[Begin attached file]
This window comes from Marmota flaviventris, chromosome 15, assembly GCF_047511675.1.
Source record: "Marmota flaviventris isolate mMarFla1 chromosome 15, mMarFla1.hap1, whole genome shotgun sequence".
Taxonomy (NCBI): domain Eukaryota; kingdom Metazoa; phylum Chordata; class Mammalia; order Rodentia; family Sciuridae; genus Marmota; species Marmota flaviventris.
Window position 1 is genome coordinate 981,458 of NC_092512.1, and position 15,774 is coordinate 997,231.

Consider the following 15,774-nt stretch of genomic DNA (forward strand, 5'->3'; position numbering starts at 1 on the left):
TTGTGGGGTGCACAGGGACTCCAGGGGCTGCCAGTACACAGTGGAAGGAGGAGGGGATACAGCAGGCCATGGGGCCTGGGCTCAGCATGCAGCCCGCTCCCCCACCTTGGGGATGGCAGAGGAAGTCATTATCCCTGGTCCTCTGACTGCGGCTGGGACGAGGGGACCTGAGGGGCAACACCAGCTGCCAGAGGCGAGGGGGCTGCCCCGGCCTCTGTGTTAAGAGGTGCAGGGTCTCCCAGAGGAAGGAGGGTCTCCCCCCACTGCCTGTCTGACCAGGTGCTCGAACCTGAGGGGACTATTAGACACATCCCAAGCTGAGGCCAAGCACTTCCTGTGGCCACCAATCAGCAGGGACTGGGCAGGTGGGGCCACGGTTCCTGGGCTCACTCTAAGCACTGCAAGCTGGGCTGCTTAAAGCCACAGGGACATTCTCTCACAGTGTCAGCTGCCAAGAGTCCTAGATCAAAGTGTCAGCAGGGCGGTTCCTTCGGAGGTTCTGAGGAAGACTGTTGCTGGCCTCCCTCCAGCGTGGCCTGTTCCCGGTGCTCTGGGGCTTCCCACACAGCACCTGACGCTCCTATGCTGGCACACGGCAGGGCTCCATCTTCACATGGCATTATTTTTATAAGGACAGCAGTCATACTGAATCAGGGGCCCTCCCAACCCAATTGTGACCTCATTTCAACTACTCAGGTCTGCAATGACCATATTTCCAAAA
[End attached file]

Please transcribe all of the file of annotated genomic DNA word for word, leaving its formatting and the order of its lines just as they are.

This window comes from Marmota flaviventris, chromosome 15, assembly GCF_047511675.1.
Source record: "Marmota flaviventris isolate mMarFla1 chromosome 15, mMarFla1.hap1, whole genome shotgun sequence".
Taxonomy (NCBI): domain Eukaryota; kingdom Metazoa; phylum Chordata; class Mammalia; order Rodentia; family Sciuridae; genus Marmota; species Marmota flaviventris.
Window position 1 is genome coordinate 981,458 of NC_092512.1, and position 15,774 is coordinate 997,231.

Consider the following 15,774-nt stretch of genomic DNA (forward strand, 5'->3'; position numbering starts at 1 on the left):
TTGTGGGGTGCACAGGGACTCCAGGGGCTGCCAGTACACAGTGGAAGGAGGAGGGGATACAGCAGGCCATGGGGCCTGGGCTCAGCATGCAGCCCGCTCCCCCACCTTGGGGATGGCAGAGGAAGTCATTATCCCTGGTCCTCTGACTGCGGCTGGGACGAGGGGACCTGAGGGGCAACACCAGCTGCCAGAGGCGAGGGGGCTGCCCCGGCCTCTGTGTTAAGAGGTGCAGGGTCTCCCAGAGGAAGGAGGGTCTCCCCCCACTGCCTGTCTGACCAGGTGCTCGAACCTGAGGGGACTATTAGACACATCCCAAGCTGAGGCCAAGCACTTCCTGTGGCCACCAATCAGCAGGGACTGGGCAGGTGGGGCCACGGTTCCTGGGCTCACTCTAAGCACTGCAAGCTGGGCTGCTTAAAGCCACAGGGACATTCTCTCACAGTGTCAGCTGCCAAGAGTCCTAGATCAAAGTGTCAGCAGGGCGGTTCCTTCGGAGGTTCTGAGGAAGACTGTTGCTGGCCTCCCTCCAGCGTGGCCTGTTCCCGGTGCTCTGGGGCTTCCCACACAGCACCTGACGCTCCTATGCTGGCACACGGCAGGGCTCCATCTTCACATGGCATTATTTTTATAAGGACAGCAGTCATACTGAATCAGGGGCCCTCCCAACCCAATTGTGACCTCATTTCAACTACTCAGGTCTGCAATGACCATATTTCCAAAA